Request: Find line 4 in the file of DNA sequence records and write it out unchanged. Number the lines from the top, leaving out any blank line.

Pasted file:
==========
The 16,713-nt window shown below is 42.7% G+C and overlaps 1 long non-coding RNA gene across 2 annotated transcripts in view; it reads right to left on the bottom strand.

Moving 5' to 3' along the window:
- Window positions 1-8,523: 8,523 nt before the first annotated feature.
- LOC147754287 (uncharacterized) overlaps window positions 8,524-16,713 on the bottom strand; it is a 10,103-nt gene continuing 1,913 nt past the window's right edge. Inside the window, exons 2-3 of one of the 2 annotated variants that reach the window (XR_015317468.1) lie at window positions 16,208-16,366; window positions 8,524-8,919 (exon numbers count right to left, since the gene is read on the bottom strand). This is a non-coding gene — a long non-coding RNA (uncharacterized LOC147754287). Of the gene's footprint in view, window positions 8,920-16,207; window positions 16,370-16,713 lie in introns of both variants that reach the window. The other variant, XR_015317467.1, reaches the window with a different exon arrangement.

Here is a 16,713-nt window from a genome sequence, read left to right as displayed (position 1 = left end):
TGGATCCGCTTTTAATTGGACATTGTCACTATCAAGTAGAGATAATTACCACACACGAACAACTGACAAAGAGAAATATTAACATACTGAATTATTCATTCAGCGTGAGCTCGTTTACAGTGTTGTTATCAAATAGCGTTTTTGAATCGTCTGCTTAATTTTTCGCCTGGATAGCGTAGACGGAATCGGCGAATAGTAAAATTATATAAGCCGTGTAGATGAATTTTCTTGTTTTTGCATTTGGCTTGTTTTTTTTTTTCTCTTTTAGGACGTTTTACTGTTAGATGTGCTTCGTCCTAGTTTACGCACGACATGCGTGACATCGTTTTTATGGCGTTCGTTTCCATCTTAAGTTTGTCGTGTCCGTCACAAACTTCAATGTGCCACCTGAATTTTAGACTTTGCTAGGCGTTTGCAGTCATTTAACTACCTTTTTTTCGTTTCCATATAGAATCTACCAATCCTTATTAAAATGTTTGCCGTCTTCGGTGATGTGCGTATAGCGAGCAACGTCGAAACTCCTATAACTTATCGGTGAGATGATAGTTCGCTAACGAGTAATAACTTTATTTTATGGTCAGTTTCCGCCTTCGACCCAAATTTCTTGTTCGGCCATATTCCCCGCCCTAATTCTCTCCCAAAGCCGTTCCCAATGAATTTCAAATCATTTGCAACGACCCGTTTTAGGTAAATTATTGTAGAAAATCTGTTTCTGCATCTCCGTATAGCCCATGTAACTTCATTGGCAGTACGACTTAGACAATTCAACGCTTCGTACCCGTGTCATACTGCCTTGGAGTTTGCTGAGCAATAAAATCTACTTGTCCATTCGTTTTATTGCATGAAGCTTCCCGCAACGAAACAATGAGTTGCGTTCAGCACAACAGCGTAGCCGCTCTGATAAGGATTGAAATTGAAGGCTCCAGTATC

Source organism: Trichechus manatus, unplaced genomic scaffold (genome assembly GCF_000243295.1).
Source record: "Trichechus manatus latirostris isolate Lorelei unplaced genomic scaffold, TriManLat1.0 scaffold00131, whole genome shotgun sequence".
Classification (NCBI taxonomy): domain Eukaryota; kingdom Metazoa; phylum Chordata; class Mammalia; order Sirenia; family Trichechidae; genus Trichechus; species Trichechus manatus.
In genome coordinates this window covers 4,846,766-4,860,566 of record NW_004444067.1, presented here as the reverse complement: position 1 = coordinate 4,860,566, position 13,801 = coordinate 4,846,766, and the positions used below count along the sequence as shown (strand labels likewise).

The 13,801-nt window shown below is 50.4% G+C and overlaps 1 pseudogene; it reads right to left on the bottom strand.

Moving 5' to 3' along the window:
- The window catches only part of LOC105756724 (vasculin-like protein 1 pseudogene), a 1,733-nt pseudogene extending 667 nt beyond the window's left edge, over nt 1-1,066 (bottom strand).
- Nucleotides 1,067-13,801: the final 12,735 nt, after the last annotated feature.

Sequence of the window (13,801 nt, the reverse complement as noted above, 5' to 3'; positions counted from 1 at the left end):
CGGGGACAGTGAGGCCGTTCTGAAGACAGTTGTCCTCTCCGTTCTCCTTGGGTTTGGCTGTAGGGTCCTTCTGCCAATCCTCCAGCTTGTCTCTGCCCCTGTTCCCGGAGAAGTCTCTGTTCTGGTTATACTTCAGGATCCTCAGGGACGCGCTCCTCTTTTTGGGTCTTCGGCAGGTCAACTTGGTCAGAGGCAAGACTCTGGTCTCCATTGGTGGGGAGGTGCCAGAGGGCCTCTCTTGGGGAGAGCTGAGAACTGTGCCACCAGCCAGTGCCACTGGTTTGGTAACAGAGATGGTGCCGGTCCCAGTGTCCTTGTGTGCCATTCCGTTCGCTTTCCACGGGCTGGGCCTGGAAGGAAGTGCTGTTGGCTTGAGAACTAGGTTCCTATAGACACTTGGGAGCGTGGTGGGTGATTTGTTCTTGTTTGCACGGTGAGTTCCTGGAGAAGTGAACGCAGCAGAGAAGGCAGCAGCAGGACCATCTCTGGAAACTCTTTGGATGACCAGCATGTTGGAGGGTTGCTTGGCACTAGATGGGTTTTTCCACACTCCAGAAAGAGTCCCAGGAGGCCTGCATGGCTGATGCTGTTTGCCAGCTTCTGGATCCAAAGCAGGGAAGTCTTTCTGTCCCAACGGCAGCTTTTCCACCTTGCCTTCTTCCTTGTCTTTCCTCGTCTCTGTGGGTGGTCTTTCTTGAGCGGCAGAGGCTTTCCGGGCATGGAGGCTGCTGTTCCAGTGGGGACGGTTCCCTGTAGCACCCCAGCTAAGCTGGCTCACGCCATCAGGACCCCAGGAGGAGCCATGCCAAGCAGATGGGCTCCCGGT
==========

- LOC147754287 (uncharacterized) overlaps window positions 8,524-16,713 on the bottom strand; it is a 10,103-nt gene continuing 1,913 nt past the window's right edge. Inside the window, exons 2-3 of one of the 2 annotated variants that reach the window (XR_015317468.1) lie at window positions 16,208-16,366; window positions 8,524-8,919 (exon numbers count right to left, since the gene is read on the bottom strand). This is a non-coding gene — a long non-coding RNA (uncharacterized LOC147754287). Of the gene's footprint in view, window positions 8,920-16,207; window positions 16,370-16,713 lie in introns of both variants that reach the window. The other variant, XR_015317467.1, reaches the window with a different exon arrangement.